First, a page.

DAVIDSON: You're making it sound like a really great idea, this fiscal stimulus.

Prof. LEAHY: There are costs. I mean, the cost is - first of all, we do have to pay things back. We shouldn't think of this as a free lunch. The second cost -and most economists are kind of leery - that once the federal government or any government opens up the floodgates of spending that they will find it very difficult to rein in their desires.

It's really fun to spend money, especially as a politician, especially as politicians coming into an election year who want to get reelected, who want to be seen as doing things for their constituents. And there's always the worry that the government will take the license to spend and take it to the limit.

DAVIDSON: What happens if I get that 500 bucks and I don't go to J&R? I don't spend it. I put it in my account over there at Citibank.

Prof. LEAHY: Suppose the government borrowed the money to give you the $500. Suppose they borrowed it from Citibank. And suppose you put the money into Citibank. Then, basically you've given the government $500 so that the government can give you $500. So in that case, nothing would happen.

SIMON: That was NYU economist John Leahy, talking to NPR's Adam Davidson in a street corner in Lower Manhattan.

Adam, Mr. Leahy laid out the cost and benefits. I'm still not clear if he thinks it's a good idea or not. Clearly, he thinks just giving you the 500 to put into Citibank isn't a good idea.

DAVIDSON: And that's part of the problem. When you give everyone in America or some subset of Americans money, we don't know what they're going to do with it. For this to work as a stimulus, we need them to spend it. We don't care what they spend it on. They can buy an iPod. They could buy anything as long as they are taking that money, giving it to someone else who's then going to take that money and give it to someone else. If they put it in a savings account, there is no stimulus.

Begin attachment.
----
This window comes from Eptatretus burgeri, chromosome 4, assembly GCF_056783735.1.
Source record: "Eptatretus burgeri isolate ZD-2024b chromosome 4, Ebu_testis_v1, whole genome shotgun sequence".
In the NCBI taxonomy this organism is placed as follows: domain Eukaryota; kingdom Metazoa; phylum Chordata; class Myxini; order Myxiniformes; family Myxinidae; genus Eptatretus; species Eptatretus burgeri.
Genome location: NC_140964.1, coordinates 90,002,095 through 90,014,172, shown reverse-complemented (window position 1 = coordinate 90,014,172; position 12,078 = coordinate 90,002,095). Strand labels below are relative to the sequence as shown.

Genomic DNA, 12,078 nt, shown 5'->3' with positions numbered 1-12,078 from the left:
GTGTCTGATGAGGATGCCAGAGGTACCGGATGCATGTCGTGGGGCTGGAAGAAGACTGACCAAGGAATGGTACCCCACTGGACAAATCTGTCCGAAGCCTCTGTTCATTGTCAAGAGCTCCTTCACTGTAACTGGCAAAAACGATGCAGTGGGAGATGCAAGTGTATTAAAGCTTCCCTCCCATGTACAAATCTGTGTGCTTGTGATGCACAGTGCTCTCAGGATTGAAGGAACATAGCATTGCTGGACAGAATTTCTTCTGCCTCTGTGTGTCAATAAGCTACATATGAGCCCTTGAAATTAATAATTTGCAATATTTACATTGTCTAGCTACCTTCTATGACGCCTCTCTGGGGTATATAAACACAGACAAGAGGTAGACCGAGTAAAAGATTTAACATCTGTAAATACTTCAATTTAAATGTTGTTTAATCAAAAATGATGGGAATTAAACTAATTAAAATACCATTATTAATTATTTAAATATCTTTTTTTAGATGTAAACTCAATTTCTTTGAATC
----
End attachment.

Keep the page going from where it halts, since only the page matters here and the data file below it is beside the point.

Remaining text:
Also, we need it to be the right amount to not cause too much spending or so little that it doesn't affect it. There are all these incredibly technical requirements. And Leahy, he's of the belief that it's theoretical possible to do it right. Other economists say it's not even theoretically possible to really have an effective stimulus.

SIMON: How do you really get that $500?

DAVIDSON: This is where the details are still yet to be worked out, but you may, one day, go to your mailbox and there's a check for 500 or 800 bucks. And Democrats and Republicans both want to get that money out to people, but one of the big questions is which mailbox does that check go to. You know, Democrats want it to go to a poor group of people, even people who don't pay taxes at all. Republicans are not crazy about that idea, and want to get it in more mailboxes among the wealthier folks as well as the middle class.

SIMON: NPR's Adam Davidson in New York. Thanks very much.

DAVIDSON: Thank you, Scott.